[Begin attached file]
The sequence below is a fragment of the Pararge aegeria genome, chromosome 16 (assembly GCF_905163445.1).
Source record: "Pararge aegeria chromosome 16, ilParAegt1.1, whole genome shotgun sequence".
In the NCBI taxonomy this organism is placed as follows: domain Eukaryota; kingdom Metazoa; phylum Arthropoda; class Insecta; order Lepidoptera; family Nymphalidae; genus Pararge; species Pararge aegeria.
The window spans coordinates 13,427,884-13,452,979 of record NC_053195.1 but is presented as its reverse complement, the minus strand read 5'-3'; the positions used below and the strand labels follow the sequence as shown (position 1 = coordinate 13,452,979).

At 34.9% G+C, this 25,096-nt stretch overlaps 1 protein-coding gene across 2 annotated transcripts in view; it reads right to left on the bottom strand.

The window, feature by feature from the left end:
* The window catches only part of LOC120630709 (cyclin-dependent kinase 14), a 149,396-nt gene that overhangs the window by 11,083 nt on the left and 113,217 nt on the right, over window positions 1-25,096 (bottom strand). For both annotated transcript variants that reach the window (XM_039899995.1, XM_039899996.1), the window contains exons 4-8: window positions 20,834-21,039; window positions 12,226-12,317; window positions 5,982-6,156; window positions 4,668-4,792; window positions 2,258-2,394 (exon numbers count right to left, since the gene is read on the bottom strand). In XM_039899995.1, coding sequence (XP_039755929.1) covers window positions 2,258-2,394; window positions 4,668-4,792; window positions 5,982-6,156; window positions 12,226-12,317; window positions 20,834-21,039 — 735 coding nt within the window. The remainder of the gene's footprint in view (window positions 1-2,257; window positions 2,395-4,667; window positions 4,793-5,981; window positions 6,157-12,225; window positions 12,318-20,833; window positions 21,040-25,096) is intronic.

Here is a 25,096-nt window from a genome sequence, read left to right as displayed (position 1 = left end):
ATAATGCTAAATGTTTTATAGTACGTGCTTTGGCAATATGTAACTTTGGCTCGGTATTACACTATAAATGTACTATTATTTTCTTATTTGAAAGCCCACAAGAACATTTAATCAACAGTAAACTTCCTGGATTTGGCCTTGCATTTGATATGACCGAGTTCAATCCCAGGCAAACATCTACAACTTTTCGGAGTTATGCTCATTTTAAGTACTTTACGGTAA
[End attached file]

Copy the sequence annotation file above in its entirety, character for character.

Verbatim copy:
The sequence below is a fragment of the Pararge aegeria genome, chromosome 16 (assembly GCF_905163445.1).
Source record: "Pararge aegeria chromosome 16, ilParAegt1.1, whole genome shotgun sequence".
In the NCBI taxonomy this organism is placed as follows: domain Eukaryota; kingdom Metazoa; phylum Arthropoda; class Insecta; order Lepidoptera; family Nymphalidae; genus Pararge; species Pararge aegeria.
The window spans coordinates 13,427,884-13,452,979 of record NC_053195.1 but is presented as its reverse complement, the minus strand read 5'-3'; the positions used below and the strand labels follow the sequence as shown (position 1 = coordinate 13,452,979).

At 34.9% G+C, this 25,096-nt stretch overlaps 1 protein-coding gene across 2 annotated transcripts in view; it reads right to left on the bottom strand.

The window, feature by feature from the left end:
* The window catches only part of LOC120630709 (cyclin-dependent kinase 14), a 149,396-nt gene that overhangs the window by 11,083 nt on the left and 113,217 nt on the right, over window positions 1-25,096 (bottom strand). For both annotated transcript variants that reach the window (XM_039899995.1, XM_039899996.1), the window contains exons 4-8: window positions 20,834-21,039; window positions 12,226-12,317; window positions 5,982-6,156; window positions 4,668-4,792; window positions 2,258-2,394 (exon numbers count right to left, since the gene is read on the bottom strand). In XM_039899995.1, coding sequence (XP_039755929.1) covers window positions 2,258-2,394; window positions 4,668-4,792; window positions 5,982-6,156; window positions 12,226-12,317; window positions 20,834-21,039 — 735 coding nt within the window. The remainder of the gene's footprint in view (window positions 1-2,257; window positions 2,395-4,667; window positions 4,793-5,981; window positions 6,157-12,225; window positions 12,318-20,833; window positions 21,040-25,096) is intronic.

Here is a 25,096-nt window from a genome sequence, read left to right as displayed (position 1 = left end):
ATAATGCTAAATGTTTTATAGTACGTGCTTTGGCAATATGTAACTTTGGCTCGGTATTACACTATAAATGTACTATTATTTTCTTATTTGAAAGCCCACAAGAACATTTAATCAACAGTAAACTTCCTGGATTTGGCCTTGCATTTGATATGACCGAGTTCAATCCCAGGCAAACATCTACAACTTTTCGGAGTTATGCTCATTTTAAGTACTTTACGGTAA